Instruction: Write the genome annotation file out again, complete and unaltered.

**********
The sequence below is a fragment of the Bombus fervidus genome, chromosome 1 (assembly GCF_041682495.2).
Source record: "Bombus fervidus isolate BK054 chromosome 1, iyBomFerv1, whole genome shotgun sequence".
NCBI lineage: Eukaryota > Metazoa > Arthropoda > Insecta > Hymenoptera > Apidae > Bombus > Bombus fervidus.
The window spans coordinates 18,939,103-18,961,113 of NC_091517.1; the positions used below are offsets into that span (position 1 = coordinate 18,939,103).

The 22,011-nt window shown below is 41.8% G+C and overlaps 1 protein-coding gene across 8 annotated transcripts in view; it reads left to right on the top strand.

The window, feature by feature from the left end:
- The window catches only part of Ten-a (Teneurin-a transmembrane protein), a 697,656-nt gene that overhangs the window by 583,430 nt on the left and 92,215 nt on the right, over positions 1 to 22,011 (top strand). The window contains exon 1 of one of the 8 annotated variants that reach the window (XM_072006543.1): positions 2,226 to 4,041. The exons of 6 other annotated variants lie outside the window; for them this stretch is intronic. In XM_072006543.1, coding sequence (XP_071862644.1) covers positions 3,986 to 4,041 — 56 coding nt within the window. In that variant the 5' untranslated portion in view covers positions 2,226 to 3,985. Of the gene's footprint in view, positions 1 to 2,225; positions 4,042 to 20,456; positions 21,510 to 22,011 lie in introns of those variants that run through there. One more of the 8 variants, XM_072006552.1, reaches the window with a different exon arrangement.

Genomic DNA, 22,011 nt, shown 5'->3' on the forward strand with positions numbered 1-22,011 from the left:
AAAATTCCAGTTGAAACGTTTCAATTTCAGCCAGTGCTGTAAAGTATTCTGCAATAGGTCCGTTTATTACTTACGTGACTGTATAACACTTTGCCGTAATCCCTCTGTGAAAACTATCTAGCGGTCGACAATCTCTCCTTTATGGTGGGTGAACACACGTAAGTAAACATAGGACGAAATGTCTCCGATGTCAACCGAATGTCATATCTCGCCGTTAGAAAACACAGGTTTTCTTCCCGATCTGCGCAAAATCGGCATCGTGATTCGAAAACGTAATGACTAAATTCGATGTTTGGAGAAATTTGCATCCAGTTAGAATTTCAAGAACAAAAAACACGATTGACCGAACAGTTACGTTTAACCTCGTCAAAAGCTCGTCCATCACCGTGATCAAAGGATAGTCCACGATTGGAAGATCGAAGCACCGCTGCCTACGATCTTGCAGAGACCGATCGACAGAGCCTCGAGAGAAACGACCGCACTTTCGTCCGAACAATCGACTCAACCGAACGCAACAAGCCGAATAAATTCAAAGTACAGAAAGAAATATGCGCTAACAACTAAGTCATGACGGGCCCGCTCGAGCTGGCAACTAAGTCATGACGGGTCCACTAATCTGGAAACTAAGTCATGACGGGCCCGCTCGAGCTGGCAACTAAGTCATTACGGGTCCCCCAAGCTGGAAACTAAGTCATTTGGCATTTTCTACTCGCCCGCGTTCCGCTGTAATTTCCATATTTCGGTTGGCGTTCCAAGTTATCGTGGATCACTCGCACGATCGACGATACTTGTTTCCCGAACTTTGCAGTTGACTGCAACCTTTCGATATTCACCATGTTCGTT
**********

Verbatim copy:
The sequence below is a fragment of the Bombus fervidus genome, chromosome 1 (assembly GCF_041682495.2).
Source record: "Bombus fervidus isolate BK054 chromosome 1, iyBomFerv1, whole genome shotgun sequence".
NCBI lineage: Eukaryota > Metazoa > Arthropoda > Insecta > Hymenoptera > Apidae > Bombus > Bombus fervidus.
The window spans coordinates 18,939,103-18,961,113 of NC_091517.1; the positions used below are offsets into that span (position 1 = coordinate 18,939,103).

The 22,011-nt window shown below is 41.8% G+C and overlaps 1 protein-coding gene across 8 annotated transcripts in view; it reads left to right on the top strand.

The window, feature by feature from the left end:
- The window catches only part of Ten-a (Teneurin-a transmembrane protein), a 697,656-nt gene that overhangs the window by 583,430 nt on the left and 92,215 nt on the right, over positions 1 to 22,011 (top strand). The window contains exon 1 of one of the 8 annotated variants that reach the window (XM_072006543.1): positions 2,226 to 4,041. The exons of 6 other annotated variants lie outside the window; for them this stretch is intronic. In XM_072006543.1, coding sequence (XP_071862644.1) covers positions 3,986 to 4,041 — 56 coding nt within the window. In that variant the 5' untranslated portion in view covers positions 2,226 to 3,985. Of the gene's footprint in view, positions 1 to 2,225; positions 4,042 to 20,456; positions 21,510 to 22,011 lie in introns of those variants that run through there. One more of the 8 variants, XM_072006552.1, reaches the window with a different exon arrangement.

Genomic DNA, 22,011 nt, shown 5'->3' on the forward strand with positions numbered 1-22,011 from the left:
AAAATTCCAGTTGAAACGTTTCAATTTCAGCCAGTGCTGTAAAGTATTCTGCAATAGGTCCGTTTATTACTTACGTGACTGTATAACACTTTGCCGTAATCCCTCTGTGAAAACTATCTAGCGGTCGACAATCTCTCCTTTATGGTGGGTGAACACACGTAAGTAAACATAGGACGAAATGTCTCCGATGTCAACCGAATGTCATATCTCGCCGTTAGAAAACACAGGTTTTCTTCCCGATCTGCGCAAAATCGGCATCGTGATTCGAAAACGTAATGACTAAATTCGATGTTTGGAGAAATTTGCATCCAGTTAGAATTTCAAGAACAAAAAACACGATTGACCGAACAGTTACGTTTAACCTCGTCAAAAGCTCGTCCATCACCGTGATCAAAGGATAGTCCACGATTGGAAGATCGAAGCACCGCTGCCTACGATCTTGCAGAGACCGATCGACAGAGCCTCGAGAGAAACGACCGCACTTTCGTCCGAACAATCGACTCAACCGAACGCAACAAGCCGAATAAATTCAAAGTACAGAAAGAAATATGCGCTAACAACTAAGTCATGACGGGCCCGCTCGAGCTGGCAACTAAGTCATGACGGGTCCACTAATCTGGAAACTAAGTCATGACGGGCCCGCTCGAGCTGGCAACTAAGTCATTACGGGTCCCCCAAGCTGGAAACTAAGTCATTTGGCATTTTCTACTCGCCCGCGTTCCGCTGTAATTTCCATATTTCGGTTGGCGTTCCAAGTTATCGTGGATCACTCGCACGATCGACGATACTTGTTTCCCGAACTTTGCAGTTGACTGCAACCTTTCGATATTCACCATGTTCGTT